When the electrolyte is initially injected into the cell, the density is uniform throughout the solution. However, in the process of charging and discharging, due to the progress of the electrochemical reaction, the density of the electrolyte is different everywhere, and the final result is that the density of the lower part is greater than that of the upper part. It can be seen from the reaction formula that sulfuric acid is consumed during discharge and water is generated. During the discharge process, the sulfuric acid in contact with the surface of the active material first participates in the reaction to generate water. At this time, the external sulfuric acid should continuously diffuse into the electrode plate to supplement the sulfuric acid consumed by the discharge and maintain the discharge current uninterrupted. There must be two movements: one is the water generated by the reaction to diffuse outward; the other is the diffusion of sulfuric acid into the plate. The driving force for this diffusion movement is the difference in electrolyte concentration during discharge. If the discharge is terminated, the diffusion motion ceases very quickly. Since the density of the newly generated water is smaller than that of the electrolyte, in the diffusion motion, there must be an upward floating motion component, as shown in Figure 1.
During charging, new ecological sulfuric acid is continuously produced on the plate. Because the density of the new ecological sulfuric acid is larger than that of the electrolyte in the middle of the two plates, there is also a corresponding sinking component in the homogenization diffusion. As a result of these two movements, after a period of use, the density of the battery’s electro-hydraulic fluid increases.
The stratification of the electrolyte is extremely harmful, and the damage to the car battery starts from the electro-hydraulic stratification, which is analyzed below.
①The density of the upper and lower parts of the electrolyte is different, and the active material on the plate shows a difference in potential, which causes the short-circuit discharge of the plate itself, that is, the concentration discharge.
②The higher the temperature, the more serious the corrosion, and the delamination causes the chemical corrosion of the lower part of the plate to be larger than that of the upper part.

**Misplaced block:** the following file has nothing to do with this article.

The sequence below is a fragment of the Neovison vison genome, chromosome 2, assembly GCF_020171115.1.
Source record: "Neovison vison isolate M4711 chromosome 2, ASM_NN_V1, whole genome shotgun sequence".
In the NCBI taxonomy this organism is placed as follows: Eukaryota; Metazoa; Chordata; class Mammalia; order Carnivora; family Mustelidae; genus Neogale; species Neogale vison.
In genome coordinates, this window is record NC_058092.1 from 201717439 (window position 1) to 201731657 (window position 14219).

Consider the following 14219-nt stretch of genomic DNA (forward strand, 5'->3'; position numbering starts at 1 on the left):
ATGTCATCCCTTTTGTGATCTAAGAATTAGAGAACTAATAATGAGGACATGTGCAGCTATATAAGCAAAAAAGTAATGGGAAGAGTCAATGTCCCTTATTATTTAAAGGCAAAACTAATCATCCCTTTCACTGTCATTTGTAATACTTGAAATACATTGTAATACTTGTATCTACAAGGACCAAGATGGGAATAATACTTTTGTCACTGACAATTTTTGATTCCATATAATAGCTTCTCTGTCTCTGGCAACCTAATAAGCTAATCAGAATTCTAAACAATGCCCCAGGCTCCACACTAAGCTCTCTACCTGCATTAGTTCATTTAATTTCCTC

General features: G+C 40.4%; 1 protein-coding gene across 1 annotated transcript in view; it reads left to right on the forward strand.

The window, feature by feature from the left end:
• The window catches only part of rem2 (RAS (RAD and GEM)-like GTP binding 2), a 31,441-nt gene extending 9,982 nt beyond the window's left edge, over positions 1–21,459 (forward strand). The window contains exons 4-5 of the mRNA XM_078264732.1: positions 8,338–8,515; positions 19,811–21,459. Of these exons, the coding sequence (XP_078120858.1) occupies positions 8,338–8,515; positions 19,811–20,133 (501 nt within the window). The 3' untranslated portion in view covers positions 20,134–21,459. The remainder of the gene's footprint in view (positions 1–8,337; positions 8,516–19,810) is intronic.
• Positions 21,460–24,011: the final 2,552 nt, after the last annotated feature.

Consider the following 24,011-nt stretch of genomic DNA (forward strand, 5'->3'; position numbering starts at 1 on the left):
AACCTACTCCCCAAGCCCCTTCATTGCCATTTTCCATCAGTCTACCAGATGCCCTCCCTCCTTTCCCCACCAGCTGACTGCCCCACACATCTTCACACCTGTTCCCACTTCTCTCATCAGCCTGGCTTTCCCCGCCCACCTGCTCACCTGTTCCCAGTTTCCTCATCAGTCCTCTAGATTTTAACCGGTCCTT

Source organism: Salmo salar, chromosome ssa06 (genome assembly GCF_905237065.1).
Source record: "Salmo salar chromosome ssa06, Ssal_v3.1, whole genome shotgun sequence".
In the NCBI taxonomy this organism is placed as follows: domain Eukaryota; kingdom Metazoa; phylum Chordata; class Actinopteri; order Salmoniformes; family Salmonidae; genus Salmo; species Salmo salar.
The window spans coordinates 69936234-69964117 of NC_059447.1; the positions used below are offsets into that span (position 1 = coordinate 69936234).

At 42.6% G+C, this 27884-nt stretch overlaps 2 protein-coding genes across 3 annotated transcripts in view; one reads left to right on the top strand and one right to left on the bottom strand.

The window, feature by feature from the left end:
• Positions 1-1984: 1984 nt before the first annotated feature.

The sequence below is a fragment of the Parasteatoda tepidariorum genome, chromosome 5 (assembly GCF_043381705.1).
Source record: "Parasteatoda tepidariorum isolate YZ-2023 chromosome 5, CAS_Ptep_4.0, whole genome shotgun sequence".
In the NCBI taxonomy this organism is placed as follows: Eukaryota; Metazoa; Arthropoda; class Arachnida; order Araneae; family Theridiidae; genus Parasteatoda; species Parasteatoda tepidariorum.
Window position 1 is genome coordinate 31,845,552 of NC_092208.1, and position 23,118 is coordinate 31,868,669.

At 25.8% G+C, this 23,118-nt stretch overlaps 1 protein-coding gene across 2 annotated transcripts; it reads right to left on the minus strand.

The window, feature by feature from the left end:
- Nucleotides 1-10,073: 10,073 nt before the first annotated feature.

③Due to the high density of the lower part, the resistance value of electrolysis between the plates has changed. In Figure 2, when charging, the current flowing between the two points of C and D is intense, and the electrochemical corrosion of the grid is aggravated. The charging and discharging depth of the lower active material is larger than that of the upper part, which accelerates the damage of the lower part of the battery.
This kind of damage to the battery, in all the batteries, there are almost no exceptions. It is generally believed that in car batteries, this stratification of electrolyte does not exist in car batteries. The actual investigation shows that the electro-hydraulic stratification cannot be eliminated by the driving vibration of the vehicle alone. At present, it can only be solved by appropriately increasing the charged power. In the case of frequent charge and discharge cycles, the battery works on a battery tractor with deep charge and discharge, and its damage often starts from the upper part of the plate group. In a 600A*h large stationary battery, if the charging voltage is lower than the decomposition voltage of water, basically no bubbles are generated during the charging process. After 6 charge-discharge cycles, the concentration at the bottom of the battery is actually twice that of the top, and the density at the bottom is 1.30 g/cm³, the density of the upper part is 1.15g/cm³, which is why the corrosion damage of the lower part of the battery is always more serious than that of the upper part.
When there is no charge-discharge reaction, the electrolyte will not be layered under the action of gravity, and the sulfuric acid in the electrolyte will combine with water to form hydrated ions, which have a stable structure and are evenly dispersed in the solution. In a static state, after several months, the difference in density of the upper and lower electrolytes could not be measured with a specific gravity balance.
In order to eliminate the stratification of the electrolyte, the gas generated by decomposing water by increasing the charging voltage is often used, and the electro-liquid is stirred when the bubbles float to make it uniform, which is called balanced charging in the charging process. This is a necessary measure, not an ideal method. Agitating the electrolyte with compressed air is a good idea, but requires pre-set gas channels in the cell structure.